Thomas Was Alone Review
Puzzle platforming gets a particularly minimalistic and contemporary incarnation
Ask anybody how the now-monstrous video game industry got started and the lay man will generally respond with a single four-letter word: Pong. More astute respondents might be able to actually cite the year (1972), only to be one-upped by the single guy in the room who is annoying enough and informed enough to argue that Pong wasn’t the first video game, only the first popular one, and - you get the picture. If you ever get a chance to play a port of the original Pong (and you really should), you can’t help but notice how blocky everything is. The paddles are blocks, the middle line is a block, the ball is a block, and even the numbers on the scoreboard are made entirely of rectangles. It’s important because it’s the sign of age: when we first began hooking up TV screens to memory arrays of ones and zeroes, rounded corners were a luxury. We expect our Roman ruins to be made of brick, and our old computer games, made of blocks.
That’s why Thomas Was Alone makes such a strong impression on you when you first start to play. Everything is blocks. The background, the foreground, and most importantly, the playable characters. You start as a red upright rectangle, and eventually gain control of a shorter, squatter rectangle, a long horizontal rectangle, a square... and by now you can probably see the theme. For two seconds, you might fall into the trap of thinking that this is just minimalism for the sake of economy (sprite animation is surprisingly easy when you’re working with a monochrome box), but then the gameplay kicks in and you’ll realize that having blocks as main characters in a game sets you up perfectly for two challenges: puzzles and platforming. Blocks can stack, jump on each other, or slide into ditches or pathways that fit them perfectly. Blocks can squeeze into corners and make stairs or bridges from their own bodies.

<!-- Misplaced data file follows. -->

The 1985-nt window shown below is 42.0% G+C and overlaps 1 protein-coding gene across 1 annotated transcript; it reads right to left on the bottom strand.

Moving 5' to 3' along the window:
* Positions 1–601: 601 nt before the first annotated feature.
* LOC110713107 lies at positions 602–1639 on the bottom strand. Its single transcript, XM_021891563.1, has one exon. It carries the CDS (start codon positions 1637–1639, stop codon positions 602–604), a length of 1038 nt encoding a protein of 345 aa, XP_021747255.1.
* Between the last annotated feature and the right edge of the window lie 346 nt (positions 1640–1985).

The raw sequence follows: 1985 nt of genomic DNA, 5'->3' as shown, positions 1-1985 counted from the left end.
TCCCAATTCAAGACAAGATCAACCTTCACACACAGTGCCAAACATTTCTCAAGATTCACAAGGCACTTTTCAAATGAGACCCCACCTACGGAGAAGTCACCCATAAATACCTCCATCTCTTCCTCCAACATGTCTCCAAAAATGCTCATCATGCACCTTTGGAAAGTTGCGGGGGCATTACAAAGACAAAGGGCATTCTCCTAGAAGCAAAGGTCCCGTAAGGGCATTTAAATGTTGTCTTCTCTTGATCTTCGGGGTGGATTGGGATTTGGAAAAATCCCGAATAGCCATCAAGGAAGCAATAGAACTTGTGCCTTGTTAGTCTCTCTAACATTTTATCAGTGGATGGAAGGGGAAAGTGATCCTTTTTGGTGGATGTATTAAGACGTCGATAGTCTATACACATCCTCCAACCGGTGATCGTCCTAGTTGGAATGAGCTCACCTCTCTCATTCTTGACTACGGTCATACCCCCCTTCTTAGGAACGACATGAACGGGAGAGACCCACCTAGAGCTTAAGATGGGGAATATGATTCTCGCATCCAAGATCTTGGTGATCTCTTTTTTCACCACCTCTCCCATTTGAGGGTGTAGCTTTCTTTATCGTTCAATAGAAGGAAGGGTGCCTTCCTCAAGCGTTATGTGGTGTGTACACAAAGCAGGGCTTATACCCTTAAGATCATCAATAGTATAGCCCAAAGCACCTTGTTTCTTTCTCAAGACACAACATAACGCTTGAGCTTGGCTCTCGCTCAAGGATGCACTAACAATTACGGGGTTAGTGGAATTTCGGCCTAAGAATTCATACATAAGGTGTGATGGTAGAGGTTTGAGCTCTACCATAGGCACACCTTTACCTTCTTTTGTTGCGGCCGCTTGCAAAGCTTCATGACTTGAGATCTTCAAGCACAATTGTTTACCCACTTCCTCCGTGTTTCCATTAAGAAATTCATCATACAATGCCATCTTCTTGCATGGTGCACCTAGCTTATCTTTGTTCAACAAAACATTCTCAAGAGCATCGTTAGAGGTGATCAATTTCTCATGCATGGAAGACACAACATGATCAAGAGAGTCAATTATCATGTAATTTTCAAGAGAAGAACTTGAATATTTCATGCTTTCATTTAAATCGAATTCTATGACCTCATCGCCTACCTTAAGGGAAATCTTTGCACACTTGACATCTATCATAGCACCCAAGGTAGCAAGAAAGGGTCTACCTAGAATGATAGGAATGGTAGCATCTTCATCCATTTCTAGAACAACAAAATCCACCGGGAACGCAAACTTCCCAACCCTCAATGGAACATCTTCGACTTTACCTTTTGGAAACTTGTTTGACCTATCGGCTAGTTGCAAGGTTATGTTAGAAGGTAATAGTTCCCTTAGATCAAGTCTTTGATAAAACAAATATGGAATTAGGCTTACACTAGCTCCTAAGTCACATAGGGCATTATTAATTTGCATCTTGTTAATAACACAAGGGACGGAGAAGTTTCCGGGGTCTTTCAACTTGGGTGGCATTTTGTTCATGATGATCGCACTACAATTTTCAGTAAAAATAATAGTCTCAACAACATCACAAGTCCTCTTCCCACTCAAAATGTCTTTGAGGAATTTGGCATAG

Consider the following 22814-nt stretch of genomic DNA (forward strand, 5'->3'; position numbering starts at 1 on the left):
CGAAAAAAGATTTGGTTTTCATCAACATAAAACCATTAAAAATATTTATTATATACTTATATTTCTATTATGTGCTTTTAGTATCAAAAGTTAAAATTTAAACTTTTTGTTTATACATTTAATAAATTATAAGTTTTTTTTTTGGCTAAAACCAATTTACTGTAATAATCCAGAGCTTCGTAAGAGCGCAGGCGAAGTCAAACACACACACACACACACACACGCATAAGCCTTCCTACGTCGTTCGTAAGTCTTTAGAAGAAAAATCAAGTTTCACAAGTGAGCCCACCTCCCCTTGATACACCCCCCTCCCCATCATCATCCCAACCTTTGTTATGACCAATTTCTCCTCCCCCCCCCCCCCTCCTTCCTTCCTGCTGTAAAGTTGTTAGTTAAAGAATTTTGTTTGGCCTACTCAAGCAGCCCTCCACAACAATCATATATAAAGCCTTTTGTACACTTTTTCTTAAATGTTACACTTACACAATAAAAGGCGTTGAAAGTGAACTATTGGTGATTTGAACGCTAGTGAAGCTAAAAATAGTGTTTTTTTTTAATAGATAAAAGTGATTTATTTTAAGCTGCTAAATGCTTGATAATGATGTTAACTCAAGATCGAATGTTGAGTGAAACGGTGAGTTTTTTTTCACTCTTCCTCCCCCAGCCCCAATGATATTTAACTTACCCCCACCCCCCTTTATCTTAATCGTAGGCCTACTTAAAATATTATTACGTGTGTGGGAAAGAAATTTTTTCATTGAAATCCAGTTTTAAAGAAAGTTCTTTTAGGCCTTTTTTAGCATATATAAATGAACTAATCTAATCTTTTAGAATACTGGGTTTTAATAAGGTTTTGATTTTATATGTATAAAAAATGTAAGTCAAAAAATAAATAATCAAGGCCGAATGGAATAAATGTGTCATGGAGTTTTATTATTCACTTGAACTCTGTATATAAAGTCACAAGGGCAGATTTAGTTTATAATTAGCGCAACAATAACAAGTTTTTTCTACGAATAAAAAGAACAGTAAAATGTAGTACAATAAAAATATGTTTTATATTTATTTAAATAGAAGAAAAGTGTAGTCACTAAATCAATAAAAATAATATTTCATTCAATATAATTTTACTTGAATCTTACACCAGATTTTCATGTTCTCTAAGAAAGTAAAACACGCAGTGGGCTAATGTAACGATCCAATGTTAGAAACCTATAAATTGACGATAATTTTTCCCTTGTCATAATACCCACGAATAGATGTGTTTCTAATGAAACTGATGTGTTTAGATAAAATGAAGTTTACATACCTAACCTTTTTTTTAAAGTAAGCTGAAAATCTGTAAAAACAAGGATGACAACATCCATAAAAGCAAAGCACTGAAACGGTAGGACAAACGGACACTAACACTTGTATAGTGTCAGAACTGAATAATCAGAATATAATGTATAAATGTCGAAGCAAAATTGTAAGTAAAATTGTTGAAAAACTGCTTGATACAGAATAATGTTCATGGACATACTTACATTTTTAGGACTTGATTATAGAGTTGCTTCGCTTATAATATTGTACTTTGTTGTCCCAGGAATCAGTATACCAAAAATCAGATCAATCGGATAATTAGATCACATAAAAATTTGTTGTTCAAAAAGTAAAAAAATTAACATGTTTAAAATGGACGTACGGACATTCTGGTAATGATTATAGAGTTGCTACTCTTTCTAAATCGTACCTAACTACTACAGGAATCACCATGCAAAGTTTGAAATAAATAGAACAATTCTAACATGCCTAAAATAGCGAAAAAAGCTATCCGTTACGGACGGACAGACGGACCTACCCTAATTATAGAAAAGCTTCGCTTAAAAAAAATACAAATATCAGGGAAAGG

It feels like this kind of setup is perfect for some excellent puzzle-platforming gameplay, and it is - some of the time. Each of your block characters has a single ability that makes them useful in different situations, but the goal of each level is to bring every block together to the end zone, so the game focuses strongly on cooperation to achieve its goals. This variety of ability is reflected perfectly in the story and writing (which I’ll touch on later), and from time to time the unique combinations of cubes produces a legitimately brilliant effect. Sadly, these levels are few and far between, and for the most part solving each level becomes an issue of simply fiddling around a little until you figure out what order to move your blocks in. There are a few decent mechanics to keep things interesting (like water barriers or switch-based gates), but most of these seem simply introduced to provide content, instead of being polished to a fine experience. Particularly annoying is the fact that the more blocks you have in a level, the more time you spend switching between each one. For all that the game explicitly focuses on teamwork and synergy, as soon as you get more than two or three blocks that energizing feeling of coalescence completely disappears. Altogether, the gameplay in Thomas Was Alone really doesn’t hold up to the rest of the game.
That said, two areas of the game deserve special mention and carry the bulk of the interest in the title: the writing and the music. Every level includes narration which focuses around a single block character, expounding their thoughts and reactions to their situations. The variety of personalities spread around the block characters is simply delightful. You have your leader block, your cynical block, your cheerful block, your shy block, and so forth. It turns out that both the narration and at least some inspiration on the writing is attributed to Mike Wallace, the British comedian and filmmaker. Mr. Wallace’s voice as the narrator fits the task of character expression as perfectly as a square into a corner. Thomas Was Alone is a textbook study in how it’s possible to give variety and empathy to characters that never speak and don’t even have faces.